A study examining how AI can improve the value of rapidly growing citizen-science contributions found that emphasizing human agency and transparency increased productivity in an online workflow where volunteers provide valuable information to help AI classify galaxies. When choosing to opt in to using the new workflow and receiving messages that stressed human assistance was necessary for difficult classification tasks, participants were more productive without sacrificing the quality of their input and they returned to volunteer more often.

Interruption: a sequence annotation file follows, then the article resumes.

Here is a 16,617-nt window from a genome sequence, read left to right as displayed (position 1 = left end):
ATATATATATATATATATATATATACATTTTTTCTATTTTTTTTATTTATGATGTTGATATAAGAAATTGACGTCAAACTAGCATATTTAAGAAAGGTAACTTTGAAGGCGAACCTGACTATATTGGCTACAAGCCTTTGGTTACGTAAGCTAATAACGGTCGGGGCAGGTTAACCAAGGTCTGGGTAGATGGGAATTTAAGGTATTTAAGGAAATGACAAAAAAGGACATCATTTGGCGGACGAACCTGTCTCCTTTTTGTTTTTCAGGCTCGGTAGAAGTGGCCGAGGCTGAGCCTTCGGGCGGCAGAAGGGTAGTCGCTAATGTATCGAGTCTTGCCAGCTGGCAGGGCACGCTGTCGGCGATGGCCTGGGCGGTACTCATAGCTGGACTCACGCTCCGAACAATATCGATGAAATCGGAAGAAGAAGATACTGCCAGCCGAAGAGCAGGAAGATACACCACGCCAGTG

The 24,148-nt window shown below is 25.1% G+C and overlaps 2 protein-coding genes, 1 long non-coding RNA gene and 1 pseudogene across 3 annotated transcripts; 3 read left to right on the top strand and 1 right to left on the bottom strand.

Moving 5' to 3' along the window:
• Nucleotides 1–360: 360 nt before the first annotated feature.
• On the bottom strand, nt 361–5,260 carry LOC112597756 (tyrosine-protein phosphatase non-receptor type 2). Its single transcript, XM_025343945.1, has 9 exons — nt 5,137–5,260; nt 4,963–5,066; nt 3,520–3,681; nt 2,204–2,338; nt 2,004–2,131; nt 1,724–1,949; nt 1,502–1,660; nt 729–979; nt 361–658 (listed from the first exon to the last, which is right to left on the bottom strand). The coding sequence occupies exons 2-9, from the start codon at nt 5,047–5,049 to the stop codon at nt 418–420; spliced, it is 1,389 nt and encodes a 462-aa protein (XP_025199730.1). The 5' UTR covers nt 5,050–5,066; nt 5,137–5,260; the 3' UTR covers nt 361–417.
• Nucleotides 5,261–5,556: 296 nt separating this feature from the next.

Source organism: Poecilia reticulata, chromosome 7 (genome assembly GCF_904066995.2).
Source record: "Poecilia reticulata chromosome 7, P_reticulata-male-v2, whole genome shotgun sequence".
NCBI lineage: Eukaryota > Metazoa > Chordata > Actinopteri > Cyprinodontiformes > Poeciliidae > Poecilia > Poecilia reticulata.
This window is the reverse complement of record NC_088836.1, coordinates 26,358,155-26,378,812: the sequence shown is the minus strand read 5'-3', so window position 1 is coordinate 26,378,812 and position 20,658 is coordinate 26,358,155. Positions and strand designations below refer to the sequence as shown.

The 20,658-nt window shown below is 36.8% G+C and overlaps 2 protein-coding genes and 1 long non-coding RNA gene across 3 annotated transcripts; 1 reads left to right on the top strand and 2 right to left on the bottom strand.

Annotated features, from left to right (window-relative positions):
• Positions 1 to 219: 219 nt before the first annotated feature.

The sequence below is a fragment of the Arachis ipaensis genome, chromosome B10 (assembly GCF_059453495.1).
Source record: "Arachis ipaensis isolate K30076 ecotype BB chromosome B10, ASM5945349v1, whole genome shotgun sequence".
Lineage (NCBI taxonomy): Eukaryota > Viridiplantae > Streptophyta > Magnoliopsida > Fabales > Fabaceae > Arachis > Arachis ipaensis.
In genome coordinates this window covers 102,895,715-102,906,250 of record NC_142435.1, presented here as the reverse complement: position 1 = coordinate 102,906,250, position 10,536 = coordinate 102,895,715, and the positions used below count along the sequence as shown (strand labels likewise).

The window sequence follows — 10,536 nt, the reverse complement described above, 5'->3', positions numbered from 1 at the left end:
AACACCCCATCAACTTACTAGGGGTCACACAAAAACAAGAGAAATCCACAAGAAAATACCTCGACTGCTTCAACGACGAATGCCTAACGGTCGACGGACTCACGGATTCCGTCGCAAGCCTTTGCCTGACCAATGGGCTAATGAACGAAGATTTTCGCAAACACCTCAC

Failures are inevitable in AI because no model that interacts with the ever-changing physical world can be complete. Human input and feedback are essential to reducing risks. Investigating reliability and safety mitigations for systems such as robotic box pushing and autonomous driving, researchers formalize the problem of negative side effects (NSEs), the undesirable behavior of these systems. The researchers experimented with a framework in which the AI system uses immediate human assistance in the form of feedback—either about the user’s tolerance for an NSE occurrence or their decision to modify the environment. Results demonstrate that AI systems can adapt to successfully mitigate NSEs from feedback, but among future considerations, there remains the challenge of developing techniques for collecting accurate feedback from individuals using the system.